The British Embassy to the Department of State 2

The only positive suggestion made by Mr. Kauffmann3 in his memorandum of December 7, 1942, is that if we and the Americans think it desirable that there should be a change in Denmark we should in good time get a message through to King Christian, informing him of our views. This is a suggestion which had occurred to us, and we will certainly bear it in mind. For your confidential information we have in the past conveyed messages to King Christian through secret channels, and we recently informed him of our opinion, in which the State Department concurs, that in the event of the Germans imposing unacceptable demands he should not abdicate but rather become a prisoner. This makes it clear that we are interested in his attitude and look to him to maintain Denmark’s independence as far as possible, but at present we do not think that the time is ripe for any more positive message. King Christian has given us to understand that he proposes to act in accordance with our advice should the Germans bring about a constitutional crisis. Our present information is that the Germans are not pressing the Danes particularly hard and that they are content for the time being at any rate with the present compromise. The Danish Government for their part, in spite of the recent appointment of Scavenius as Prime Minister, maintain considerable will and ability to resist German demands, and we are not convinced that there would at this stage be any advantage in an attempt on our part to upset the Government and to work for a state of affairs approximating more to that of other occupied countries. The time may come, however, when owing either to the general war situation or a change in German policy towards Denmark we may wish to call upon the Danes to change to a more active resistance. But in the present circumstances we do [Page 7]not think that a radical change would produce any noticeable advantage to the cause of the United Nations, and in any case we doubt if anything we could do would produce such a change.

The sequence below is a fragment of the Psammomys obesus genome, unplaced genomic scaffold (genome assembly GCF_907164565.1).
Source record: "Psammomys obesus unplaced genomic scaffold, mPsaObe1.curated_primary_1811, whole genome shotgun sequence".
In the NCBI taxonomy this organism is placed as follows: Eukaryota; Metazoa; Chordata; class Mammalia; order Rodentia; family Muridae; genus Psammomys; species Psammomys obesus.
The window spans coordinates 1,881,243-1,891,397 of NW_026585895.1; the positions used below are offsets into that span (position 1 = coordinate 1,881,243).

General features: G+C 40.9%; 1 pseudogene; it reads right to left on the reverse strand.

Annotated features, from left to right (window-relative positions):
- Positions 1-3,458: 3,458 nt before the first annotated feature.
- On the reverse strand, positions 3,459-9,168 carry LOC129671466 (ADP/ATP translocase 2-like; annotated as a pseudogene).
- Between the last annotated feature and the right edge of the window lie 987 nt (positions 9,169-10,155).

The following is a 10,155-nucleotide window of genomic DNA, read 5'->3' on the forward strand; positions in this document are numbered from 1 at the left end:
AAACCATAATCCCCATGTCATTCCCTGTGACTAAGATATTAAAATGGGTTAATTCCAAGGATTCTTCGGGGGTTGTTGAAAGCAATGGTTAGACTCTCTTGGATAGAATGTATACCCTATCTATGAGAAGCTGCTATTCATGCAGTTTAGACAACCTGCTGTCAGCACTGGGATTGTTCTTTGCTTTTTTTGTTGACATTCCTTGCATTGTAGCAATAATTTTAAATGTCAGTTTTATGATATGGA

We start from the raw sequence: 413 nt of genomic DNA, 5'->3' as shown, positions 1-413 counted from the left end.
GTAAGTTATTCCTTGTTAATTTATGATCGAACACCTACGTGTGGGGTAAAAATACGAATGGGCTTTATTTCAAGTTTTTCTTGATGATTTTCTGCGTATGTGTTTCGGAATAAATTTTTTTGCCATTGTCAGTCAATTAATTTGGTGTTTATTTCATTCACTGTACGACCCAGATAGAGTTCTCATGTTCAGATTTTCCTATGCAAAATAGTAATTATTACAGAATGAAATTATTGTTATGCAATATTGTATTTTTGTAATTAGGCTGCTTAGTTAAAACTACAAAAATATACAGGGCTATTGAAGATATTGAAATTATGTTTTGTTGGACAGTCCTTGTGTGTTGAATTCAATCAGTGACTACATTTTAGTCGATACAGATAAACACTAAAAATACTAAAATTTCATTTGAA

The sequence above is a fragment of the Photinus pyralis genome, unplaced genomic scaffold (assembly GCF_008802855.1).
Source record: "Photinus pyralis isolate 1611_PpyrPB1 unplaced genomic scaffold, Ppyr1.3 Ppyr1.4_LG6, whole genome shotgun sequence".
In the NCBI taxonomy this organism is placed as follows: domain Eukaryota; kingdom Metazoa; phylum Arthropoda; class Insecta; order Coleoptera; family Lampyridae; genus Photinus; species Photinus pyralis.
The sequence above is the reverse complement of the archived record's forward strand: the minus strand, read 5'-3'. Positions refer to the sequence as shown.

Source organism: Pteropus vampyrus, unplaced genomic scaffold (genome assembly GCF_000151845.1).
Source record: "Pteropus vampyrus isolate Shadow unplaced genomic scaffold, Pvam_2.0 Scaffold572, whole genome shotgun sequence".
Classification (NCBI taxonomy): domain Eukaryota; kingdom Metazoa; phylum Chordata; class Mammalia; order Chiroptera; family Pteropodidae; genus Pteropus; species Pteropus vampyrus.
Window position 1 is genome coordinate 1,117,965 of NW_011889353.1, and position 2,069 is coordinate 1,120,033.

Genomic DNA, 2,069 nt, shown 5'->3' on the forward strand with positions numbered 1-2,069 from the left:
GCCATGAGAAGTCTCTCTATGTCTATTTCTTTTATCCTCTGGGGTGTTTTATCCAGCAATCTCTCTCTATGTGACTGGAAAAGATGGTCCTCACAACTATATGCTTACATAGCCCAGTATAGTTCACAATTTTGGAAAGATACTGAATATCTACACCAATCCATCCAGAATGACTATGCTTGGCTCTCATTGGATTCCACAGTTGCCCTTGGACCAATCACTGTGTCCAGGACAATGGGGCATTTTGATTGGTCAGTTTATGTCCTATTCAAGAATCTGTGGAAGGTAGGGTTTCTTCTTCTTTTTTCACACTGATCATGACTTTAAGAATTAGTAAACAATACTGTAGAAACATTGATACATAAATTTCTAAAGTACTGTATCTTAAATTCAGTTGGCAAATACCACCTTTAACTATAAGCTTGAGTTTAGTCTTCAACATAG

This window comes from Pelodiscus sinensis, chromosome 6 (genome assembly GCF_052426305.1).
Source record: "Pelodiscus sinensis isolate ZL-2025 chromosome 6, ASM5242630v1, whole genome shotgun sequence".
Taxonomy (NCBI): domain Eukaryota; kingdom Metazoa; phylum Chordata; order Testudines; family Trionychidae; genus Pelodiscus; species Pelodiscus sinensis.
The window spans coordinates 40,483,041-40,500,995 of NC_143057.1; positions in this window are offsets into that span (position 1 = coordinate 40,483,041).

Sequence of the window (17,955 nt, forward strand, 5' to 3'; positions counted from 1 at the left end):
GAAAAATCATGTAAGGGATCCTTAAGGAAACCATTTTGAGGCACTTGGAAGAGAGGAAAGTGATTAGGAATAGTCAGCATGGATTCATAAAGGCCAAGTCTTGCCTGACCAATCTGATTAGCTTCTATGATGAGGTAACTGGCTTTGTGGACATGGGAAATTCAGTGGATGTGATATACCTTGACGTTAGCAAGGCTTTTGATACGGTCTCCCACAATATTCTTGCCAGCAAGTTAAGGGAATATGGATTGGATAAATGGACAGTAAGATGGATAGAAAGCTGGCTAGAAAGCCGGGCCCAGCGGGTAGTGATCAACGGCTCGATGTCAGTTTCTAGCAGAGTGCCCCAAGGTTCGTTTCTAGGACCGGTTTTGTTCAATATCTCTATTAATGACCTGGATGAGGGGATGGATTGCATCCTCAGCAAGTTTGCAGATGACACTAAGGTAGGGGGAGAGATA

1. Left with the Department on April 8 by Mr. Donald Hall and Mr. John Wheeler-Bennett of the British Embassy.
  2. Henrik de Kauffmann, Danish Minister in the United States.